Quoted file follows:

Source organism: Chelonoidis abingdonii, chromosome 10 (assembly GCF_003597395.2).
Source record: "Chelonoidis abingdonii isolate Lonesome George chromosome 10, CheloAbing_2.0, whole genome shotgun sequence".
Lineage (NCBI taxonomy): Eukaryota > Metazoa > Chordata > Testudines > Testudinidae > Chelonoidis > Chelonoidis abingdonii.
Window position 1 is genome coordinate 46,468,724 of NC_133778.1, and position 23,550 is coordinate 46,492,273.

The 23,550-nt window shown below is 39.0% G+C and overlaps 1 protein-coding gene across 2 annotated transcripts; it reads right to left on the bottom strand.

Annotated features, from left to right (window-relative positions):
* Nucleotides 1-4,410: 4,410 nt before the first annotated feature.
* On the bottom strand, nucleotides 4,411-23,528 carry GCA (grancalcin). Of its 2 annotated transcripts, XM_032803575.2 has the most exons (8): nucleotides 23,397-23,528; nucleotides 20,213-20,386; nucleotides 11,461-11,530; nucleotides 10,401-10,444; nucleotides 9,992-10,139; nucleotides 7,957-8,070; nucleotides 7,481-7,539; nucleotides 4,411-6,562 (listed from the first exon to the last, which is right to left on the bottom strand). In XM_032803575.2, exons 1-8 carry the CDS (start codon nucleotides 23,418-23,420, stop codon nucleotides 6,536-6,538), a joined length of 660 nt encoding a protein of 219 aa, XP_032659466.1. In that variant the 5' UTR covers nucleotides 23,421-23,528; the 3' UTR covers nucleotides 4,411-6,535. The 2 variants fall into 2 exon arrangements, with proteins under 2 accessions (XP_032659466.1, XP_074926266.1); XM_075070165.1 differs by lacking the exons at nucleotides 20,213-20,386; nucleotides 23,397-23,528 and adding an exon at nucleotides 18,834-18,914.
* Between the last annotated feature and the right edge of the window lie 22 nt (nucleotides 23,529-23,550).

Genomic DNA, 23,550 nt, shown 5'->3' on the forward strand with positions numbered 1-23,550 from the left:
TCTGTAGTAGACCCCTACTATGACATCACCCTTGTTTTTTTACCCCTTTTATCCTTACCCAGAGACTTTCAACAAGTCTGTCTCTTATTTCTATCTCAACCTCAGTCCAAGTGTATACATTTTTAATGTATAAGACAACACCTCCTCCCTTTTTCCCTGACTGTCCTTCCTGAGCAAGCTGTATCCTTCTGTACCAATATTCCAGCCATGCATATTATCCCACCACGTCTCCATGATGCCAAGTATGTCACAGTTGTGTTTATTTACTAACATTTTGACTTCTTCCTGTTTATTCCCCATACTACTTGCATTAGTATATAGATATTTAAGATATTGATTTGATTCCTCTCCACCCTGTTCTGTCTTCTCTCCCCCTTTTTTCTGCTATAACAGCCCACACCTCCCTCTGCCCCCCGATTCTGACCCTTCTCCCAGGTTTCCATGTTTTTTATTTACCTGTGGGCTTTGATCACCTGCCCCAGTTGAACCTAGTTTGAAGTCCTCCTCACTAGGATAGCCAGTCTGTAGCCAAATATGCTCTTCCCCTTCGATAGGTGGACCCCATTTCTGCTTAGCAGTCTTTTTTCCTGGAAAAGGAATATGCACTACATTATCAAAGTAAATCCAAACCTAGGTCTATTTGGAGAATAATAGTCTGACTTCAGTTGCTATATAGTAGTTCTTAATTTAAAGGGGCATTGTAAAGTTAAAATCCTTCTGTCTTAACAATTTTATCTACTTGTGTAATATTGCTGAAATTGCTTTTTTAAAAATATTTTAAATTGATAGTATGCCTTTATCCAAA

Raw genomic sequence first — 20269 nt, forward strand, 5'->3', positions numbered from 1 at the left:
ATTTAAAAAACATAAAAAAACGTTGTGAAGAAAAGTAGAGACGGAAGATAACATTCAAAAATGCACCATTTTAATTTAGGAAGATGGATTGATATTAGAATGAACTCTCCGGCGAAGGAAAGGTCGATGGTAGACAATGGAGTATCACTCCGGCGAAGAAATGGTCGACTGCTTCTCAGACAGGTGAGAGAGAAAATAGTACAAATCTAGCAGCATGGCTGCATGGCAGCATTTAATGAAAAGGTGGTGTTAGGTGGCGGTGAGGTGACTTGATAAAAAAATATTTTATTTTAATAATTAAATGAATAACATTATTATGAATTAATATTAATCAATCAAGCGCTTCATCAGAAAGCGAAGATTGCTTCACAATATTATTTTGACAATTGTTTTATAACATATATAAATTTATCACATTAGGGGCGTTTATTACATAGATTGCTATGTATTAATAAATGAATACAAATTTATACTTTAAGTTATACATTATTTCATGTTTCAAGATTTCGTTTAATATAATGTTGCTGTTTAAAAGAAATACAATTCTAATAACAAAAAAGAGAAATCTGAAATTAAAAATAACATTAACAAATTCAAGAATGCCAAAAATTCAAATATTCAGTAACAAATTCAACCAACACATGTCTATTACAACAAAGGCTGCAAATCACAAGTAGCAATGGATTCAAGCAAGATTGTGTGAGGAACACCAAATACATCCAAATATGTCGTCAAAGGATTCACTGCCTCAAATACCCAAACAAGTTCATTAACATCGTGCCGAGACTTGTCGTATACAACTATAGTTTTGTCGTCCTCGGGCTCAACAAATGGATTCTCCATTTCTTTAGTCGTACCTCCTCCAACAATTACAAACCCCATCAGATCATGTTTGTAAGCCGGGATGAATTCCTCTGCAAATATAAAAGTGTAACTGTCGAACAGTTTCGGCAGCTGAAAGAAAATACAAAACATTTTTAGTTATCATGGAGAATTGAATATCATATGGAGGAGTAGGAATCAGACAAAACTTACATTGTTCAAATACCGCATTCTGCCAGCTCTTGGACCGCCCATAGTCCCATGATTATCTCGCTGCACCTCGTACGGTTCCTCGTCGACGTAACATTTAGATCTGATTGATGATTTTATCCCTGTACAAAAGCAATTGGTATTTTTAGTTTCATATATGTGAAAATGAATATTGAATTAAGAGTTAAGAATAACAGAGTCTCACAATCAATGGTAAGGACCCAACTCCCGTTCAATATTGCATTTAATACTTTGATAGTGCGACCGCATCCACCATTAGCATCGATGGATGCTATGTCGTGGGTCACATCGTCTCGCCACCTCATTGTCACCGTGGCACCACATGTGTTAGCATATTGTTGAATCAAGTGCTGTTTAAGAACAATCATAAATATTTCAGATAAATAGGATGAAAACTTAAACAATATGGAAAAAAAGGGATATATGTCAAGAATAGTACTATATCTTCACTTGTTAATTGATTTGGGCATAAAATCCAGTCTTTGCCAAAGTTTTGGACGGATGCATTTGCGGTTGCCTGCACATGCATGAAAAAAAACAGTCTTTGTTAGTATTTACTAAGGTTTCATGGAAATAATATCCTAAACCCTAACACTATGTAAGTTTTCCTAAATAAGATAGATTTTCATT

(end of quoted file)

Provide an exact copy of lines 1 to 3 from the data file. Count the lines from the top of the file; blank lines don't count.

Source organism: Chelonoidis abingdonii, chromosome 10 (assembly GCF_003597395.2).
Source record: "Chelonoidis abingdonii isolate Lonesome George chromosome 10, CheloAbing_2.0, whole genome shotgun sequence".
Lineage (NCBI taxonomy): Eukaryota > Metazoa > Chordata > Testudines > Testudinidae > Chelonoidis > Chelonoidis abingdonii.